Docherty backs former internationals in switch

DUTCH superstar Laurence Docherty has backed the decisions by former Ireland internationals Iain Lewers and Mark Gleghorne to switch their allegiance to Great Britain.

The Bloemendaal man can fully understand the duo’s decision, having famously switched from his native Scotland to the Netherlands, having failed to make the Great Britain squad for the 2000 Olympics.

Lewers and Gleghorne are both roughly midway through their three years in the international “wilderness” – a part of the criteria for players wishing to change from one international team to another.

The Belfast duo’s decisions were motivated by a desire to play in high-profile tournaments, though there is no guarantee that either will be selected.

They will declare for one of the constituent Great Britain nations – most likely England – in 2011, though both are playing their club hockey professionally in Holland.

Lewers is a well-established figure at table-toppers HGC, while Gleghorne is attempting to make an impact with Den Bosch having lined out for hometown side Instonians last season.

But Docherty – who guested for Clontarf at the national indoor tournament before Christmas – says his move in a different direction was a much less confusing affair from a rules perspective.

“I did the same but the rules aren’t good. It’s Great Britain and they’re from Northern Ireland so I don’t see why there was this problem,” he said.

“It’s a shame that they had to give up playing for Ireland. They’re always going to be Irish, no matter what, they’re just playing hockey for another country. But, good luck to them. They’re both decent hockey players. Lewers is a bloody good player, really calm, good range of skills,” he said.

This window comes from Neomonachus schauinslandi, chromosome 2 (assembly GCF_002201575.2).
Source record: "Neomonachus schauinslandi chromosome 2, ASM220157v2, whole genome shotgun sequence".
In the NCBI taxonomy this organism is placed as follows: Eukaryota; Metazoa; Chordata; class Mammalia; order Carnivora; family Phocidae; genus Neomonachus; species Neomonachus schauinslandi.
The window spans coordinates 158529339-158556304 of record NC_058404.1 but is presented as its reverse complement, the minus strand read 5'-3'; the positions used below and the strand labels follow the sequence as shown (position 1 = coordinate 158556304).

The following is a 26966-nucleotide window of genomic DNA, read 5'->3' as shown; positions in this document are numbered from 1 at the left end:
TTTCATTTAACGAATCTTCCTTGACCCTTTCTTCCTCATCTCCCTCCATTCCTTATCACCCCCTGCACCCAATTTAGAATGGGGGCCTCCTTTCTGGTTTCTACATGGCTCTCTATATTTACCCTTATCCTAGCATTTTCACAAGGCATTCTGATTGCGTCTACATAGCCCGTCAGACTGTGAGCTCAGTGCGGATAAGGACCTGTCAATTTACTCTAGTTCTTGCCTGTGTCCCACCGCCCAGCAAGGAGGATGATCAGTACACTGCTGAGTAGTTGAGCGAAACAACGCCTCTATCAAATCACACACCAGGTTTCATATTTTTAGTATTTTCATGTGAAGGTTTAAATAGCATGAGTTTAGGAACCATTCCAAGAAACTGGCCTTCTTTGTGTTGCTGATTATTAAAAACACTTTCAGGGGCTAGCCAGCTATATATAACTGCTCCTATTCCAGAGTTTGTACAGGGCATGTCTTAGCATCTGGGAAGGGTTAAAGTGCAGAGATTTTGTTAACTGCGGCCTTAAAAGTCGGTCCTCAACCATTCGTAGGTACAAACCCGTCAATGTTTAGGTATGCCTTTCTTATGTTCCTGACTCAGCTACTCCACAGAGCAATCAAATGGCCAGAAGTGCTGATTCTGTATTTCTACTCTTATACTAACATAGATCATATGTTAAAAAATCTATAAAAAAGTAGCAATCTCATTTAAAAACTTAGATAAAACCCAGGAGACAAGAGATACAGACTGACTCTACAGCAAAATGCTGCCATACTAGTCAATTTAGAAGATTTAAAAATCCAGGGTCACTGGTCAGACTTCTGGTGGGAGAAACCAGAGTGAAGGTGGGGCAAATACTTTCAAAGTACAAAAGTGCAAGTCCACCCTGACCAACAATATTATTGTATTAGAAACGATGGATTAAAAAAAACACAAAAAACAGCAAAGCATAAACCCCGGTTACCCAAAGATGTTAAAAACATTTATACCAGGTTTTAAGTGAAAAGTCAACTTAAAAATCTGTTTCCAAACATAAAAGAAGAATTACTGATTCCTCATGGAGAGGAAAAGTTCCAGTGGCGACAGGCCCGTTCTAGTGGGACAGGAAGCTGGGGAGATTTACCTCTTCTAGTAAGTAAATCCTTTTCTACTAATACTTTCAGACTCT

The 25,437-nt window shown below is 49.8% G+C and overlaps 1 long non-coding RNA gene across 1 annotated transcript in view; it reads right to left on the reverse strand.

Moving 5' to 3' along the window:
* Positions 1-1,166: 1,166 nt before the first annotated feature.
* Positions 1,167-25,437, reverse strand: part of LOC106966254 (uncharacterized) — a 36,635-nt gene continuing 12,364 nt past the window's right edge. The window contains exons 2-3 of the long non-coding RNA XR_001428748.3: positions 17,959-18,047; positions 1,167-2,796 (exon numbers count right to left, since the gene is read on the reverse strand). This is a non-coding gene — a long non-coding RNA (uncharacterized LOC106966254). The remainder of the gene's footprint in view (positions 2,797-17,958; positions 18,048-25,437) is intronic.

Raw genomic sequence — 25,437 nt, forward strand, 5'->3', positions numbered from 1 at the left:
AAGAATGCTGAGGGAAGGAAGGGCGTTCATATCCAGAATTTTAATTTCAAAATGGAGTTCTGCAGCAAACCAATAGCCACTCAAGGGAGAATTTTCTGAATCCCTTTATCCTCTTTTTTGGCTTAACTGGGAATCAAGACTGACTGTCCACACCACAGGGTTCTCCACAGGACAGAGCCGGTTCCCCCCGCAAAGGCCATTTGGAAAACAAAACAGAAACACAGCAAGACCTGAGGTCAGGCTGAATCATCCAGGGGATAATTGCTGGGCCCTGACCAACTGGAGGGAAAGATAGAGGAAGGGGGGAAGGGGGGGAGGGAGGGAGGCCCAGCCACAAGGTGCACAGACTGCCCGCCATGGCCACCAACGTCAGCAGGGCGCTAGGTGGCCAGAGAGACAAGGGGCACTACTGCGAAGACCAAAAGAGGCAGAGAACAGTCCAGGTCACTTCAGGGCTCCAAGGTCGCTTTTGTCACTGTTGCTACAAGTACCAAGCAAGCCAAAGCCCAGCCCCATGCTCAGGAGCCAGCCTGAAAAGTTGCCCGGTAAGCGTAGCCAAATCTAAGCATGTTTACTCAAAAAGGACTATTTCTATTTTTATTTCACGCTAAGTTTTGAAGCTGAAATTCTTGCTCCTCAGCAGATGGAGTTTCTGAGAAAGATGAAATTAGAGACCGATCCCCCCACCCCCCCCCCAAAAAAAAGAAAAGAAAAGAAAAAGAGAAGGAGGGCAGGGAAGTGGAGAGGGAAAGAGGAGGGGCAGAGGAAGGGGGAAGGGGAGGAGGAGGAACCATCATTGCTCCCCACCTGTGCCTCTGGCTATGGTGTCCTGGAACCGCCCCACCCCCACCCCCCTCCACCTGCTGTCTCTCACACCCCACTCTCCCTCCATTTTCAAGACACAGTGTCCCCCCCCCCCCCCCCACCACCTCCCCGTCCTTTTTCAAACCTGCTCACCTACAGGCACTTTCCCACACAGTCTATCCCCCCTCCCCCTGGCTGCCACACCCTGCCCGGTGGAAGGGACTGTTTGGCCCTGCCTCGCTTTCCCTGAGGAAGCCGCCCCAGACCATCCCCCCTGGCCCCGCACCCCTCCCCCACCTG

Issues with qualifying criteria and subsequent selection issues meant, after 48 caps with Scotland, Docherty spent four years in the international wilderness.

But, having become an integral part of the Dutch set-up, he says he has no regrets about the long layoff from the international scene.

“It’s been brilliant. As you say there were a few hiccups. I worked really hard to get it all sorted out. I missed the World Cup and European Cup but was lucky enough to go to the Olympics (in 2008) and, now I’ve got a secure place, it’s time to start winning medals, rather than coming fourth.”

Lewers called time on his Ireland career in July 2008, after winning 89 caps in four years, and took a parting shot at Irish hockey, claiming his decision to declare for Great Britain was significantly influenced by major flaws in the top-level structures here.

The 25-year-old was back on home turf earlier this month to watch his former side Annadale face Lisnagarvey in the Irish Hockey League, but said that he was happy to play his club hockey in Holland for the foreseeable future.

“In Holland they have the financial clout to draw all the best players in the world, whereas the club scene in Ireland simply doesn’t have that,” he said.

“I can’t see myself coming back to play club hockey in Ulster. I don’t think its the best thing for me at the minute, I’ll stay in Holland as long as possible.”

Gleghorne only informed the Irish Hockey Association (IHA) of his decision to declare for Great Britain three months ago.

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